Elmer Lower Served as a Television Executive for ABC News, CBS and NBC
Columbia, Mo. (Aug. 22, 2012) — Friends of former journalism dean Elmer Lower are quick to note his love of the School that helped launch his remarkable career. Today, thanks to the support of many of those friends and alumni, the Missouri School of Journalism named a bench near Lower’s old office in his honor. Lower served as dean of the School from 1982-83.
Lower, a Kansas City native, graduated from the School of Journalism in 1933. From his humble beginning as a $10-a-week courthouse reporter for a newspaper in Kentucky, he would serve many years as a distinguished print reporter. With the advent of television news, Lower joined CBS in 1953 and would become an industry pioneer.
“Lower was a giant in the industry – one of the handful of people who helped create the golden age of broadcast journalism,” said Dean Mills, dean of the School of Journalism. “He was also a superb human being.”
Lower’s journalism career culminated with the presidency of ABC News, which he grew into a respected news operation. He is credited with discovering iconic journalists such as Peter Jennings, Ted Koppel and Sam Donaldson. For Lower’s accomplishments, he received an Emmy for lifetime achievement. In 1959, the School recognized Lower with a Missouri Honor Medal for Distinguished Service in Journalism.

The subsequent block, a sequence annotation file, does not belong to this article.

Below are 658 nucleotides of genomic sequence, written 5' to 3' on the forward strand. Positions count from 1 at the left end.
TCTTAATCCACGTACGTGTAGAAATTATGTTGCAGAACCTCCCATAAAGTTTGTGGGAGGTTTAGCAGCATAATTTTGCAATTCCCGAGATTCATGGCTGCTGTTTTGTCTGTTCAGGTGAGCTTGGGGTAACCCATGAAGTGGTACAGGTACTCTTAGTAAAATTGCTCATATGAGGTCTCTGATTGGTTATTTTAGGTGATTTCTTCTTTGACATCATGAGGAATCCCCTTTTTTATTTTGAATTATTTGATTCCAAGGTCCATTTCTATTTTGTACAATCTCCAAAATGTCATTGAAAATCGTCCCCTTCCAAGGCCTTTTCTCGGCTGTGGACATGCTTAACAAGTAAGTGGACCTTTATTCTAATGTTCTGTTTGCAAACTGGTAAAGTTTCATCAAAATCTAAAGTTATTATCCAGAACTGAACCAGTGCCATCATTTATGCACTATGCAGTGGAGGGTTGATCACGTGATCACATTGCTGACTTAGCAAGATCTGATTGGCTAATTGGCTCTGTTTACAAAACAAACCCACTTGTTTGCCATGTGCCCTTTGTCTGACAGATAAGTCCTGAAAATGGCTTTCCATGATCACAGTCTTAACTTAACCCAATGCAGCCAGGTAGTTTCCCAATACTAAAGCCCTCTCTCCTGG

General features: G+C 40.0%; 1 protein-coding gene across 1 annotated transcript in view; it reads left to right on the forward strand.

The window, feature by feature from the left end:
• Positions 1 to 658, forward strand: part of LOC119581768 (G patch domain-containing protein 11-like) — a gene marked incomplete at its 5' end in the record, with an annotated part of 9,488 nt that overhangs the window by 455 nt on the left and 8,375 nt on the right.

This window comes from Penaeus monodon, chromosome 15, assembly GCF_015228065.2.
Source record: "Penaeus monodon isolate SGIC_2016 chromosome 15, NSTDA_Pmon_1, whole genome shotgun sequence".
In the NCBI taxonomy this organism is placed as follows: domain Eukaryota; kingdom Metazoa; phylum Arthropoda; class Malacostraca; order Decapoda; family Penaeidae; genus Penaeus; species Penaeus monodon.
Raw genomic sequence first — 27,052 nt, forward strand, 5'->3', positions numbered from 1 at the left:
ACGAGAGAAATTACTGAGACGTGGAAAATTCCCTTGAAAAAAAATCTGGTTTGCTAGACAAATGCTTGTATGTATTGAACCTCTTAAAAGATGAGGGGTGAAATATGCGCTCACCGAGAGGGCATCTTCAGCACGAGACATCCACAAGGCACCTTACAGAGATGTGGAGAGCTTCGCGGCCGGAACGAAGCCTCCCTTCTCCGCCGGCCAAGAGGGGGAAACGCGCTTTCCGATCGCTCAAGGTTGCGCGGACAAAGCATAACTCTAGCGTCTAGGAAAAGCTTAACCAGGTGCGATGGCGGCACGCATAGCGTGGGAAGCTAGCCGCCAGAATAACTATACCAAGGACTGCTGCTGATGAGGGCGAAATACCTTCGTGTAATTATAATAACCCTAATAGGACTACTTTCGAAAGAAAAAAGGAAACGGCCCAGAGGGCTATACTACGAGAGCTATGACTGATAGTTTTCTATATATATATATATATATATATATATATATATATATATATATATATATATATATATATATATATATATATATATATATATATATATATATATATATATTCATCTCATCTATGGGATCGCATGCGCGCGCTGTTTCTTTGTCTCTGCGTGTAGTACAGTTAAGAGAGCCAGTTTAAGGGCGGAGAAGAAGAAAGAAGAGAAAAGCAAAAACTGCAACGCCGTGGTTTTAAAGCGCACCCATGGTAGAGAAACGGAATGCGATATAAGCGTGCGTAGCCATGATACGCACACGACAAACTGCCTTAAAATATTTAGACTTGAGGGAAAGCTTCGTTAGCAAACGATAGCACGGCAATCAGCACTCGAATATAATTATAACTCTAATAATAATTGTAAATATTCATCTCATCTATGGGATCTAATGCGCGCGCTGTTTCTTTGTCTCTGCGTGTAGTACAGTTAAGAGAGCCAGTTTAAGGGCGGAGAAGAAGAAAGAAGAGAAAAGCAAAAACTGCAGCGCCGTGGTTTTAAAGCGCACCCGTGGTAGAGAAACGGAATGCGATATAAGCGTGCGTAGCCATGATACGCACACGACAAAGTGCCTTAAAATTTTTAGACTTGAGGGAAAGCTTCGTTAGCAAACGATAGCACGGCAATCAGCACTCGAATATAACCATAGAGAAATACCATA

Friends and alumni began making memorial gifts to the School following Lower’s death in July 2011. These funds have been used to name a bench in his memory. Located outside of Neff Hall, the School’s original building, the bench serves as a reminder of Lower’s contributions to journalism and his alma mater.
“Elmer Lower personifies the best things about the Missouri School of Journalism,” said Rick Gevers, BJ ’75, and friend of Lower. “He was an extraordinary journalist whose career covered both print and broadcast journalism. He rose to the highest levels of his profession and has been credited with many groundbreaking achievements. And he was a terrific man and friend to many people, whether they were students, professionals in the industry, or heads of state. I’m glad he’ll always be remembered at the School he loved so much.”
Updated: June 10, 2020